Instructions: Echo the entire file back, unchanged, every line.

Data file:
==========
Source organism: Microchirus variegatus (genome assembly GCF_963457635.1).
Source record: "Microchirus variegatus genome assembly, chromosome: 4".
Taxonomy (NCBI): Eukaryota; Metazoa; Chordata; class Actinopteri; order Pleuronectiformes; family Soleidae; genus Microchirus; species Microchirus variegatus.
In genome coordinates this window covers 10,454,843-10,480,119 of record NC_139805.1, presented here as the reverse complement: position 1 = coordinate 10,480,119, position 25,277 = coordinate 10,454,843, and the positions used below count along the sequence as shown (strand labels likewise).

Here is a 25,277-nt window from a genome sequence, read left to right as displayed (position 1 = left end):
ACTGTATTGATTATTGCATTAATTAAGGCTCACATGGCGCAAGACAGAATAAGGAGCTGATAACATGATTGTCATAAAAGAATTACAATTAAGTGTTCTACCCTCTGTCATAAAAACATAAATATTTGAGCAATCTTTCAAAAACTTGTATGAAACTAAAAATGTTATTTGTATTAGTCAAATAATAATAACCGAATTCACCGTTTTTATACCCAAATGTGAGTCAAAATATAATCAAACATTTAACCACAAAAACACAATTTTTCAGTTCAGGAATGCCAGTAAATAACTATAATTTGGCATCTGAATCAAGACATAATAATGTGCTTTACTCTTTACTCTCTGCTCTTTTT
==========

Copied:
Source organism: Microchirus variegatus (genome assembly GCF_963457635.1).
Source record: "Microchirus variegatus genome assembly, chromosome: 4".
Taxonomy (NCBI): Eukaryota; Metazoa; Chordata; class Actinopteri; order Pleuronectiformes; family Soleidae; genus Microchirus; species Microchirus variegatus.
In genome coordinates this window covers 10,454,843-10,480,119 of record NC_139805.1, presented here as the reverse complement: position 1 = coordinate 10,480,119, position 25,277 = coordinate 10,454,843, and the positions used below count along the sequence as shown (strand labels likewise).

Here is a 25,277-nt window from a genome sequence, read left to right as displayed (position 1 = left end):
ACTGTATTGATTATTGCATTAATTAAGGCTCACATGGCGCAAGACAGAATAAGGAGCTGATAACATGATTGTCATAAAAGAATTACAATTAAGTGTTCTACCCTCTGTCATAAAAACATAAATATTTGAGCAATCTTTCAAAAACTTGTATGAAACTAAAAATGTTATTTGTATTAGTCAAATAATAATAACCGAATTCACCGTTTTTATACCCAAATGTGAGTCAAAATATAATCAAACATTTAACCACAAAAACACAATTTTTCAGTTCAGGAATGCCAGTAAATAACTATAATTTGGCATCTGAATCAAGACATAATAATGTGCTTTACTCTTTACTCTCTGCTCTTTTT